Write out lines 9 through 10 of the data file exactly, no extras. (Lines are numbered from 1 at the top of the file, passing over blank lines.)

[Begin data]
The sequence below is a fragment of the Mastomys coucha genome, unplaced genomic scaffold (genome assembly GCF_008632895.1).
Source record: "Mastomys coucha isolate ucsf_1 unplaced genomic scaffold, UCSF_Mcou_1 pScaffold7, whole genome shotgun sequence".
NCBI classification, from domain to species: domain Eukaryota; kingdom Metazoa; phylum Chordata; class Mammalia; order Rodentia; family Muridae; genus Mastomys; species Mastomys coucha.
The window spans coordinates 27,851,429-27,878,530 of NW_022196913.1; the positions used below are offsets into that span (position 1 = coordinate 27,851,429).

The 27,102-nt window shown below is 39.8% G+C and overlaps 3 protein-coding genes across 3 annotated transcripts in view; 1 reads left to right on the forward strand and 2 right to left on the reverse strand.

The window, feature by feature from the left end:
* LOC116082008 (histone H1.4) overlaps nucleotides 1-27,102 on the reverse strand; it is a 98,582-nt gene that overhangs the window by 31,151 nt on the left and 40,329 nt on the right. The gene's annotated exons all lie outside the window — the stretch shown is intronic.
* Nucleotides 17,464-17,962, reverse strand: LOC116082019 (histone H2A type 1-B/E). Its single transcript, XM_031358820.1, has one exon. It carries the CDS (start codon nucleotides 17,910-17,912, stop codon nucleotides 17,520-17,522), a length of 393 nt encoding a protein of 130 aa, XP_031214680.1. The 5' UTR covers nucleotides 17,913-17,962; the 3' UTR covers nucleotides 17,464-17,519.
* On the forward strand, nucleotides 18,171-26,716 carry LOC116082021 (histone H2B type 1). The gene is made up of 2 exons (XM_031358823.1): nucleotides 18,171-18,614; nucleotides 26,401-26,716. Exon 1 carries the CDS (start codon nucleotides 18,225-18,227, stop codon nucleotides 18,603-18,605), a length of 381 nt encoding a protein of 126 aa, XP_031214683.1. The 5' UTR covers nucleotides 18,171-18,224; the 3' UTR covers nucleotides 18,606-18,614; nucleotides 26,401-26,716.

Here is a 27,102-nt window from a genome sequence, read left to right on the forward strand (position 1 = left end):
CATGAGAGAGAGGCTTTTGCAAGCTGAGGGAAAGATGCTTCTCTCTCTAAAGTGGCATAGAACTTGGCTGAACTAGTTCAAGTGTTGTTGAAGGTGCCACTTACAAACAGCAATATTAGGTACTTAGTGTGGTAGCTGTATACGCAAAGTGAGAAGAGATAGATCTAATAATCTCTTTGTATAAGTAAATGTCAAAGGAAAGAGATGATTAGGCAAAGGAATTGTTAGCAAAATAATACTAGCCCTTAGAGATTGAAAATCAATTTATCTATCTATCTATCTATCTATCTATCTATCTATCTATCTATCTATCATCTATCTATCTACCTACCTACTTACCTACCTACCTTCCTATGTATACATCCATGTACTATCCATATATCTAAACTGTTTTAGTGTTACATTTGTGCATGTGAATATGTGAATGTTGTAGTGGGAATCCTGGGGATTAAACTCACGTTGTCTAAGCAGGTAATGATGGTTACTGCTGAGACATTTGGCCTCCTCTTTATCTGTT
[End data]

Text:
* On the forward strand, nucleotides 18,171-26,716 carry LOC116082021 (histone H2B type 1). The gene is made up of 2 exons (XM_031358823.1): nucleotides 18,171-18,614; nucleotides 26,401-26,716. Exon 1 carries the CDS (start codon nucleotides 18,225-18,227, stop codon nucleotides 18,603-18,605), a length of 381 nt encoding a protein of 126 aa, XP_031214683.1. The 5' UTR covers nucleotides 18,171-18,224; the 3' UTR covers nucleotides 18,606-18,614; nucleotides 26,401-26,716.

Here is a 27,102-nt window from a genome sequence, read left to right on the forward strand (position 1 = left end):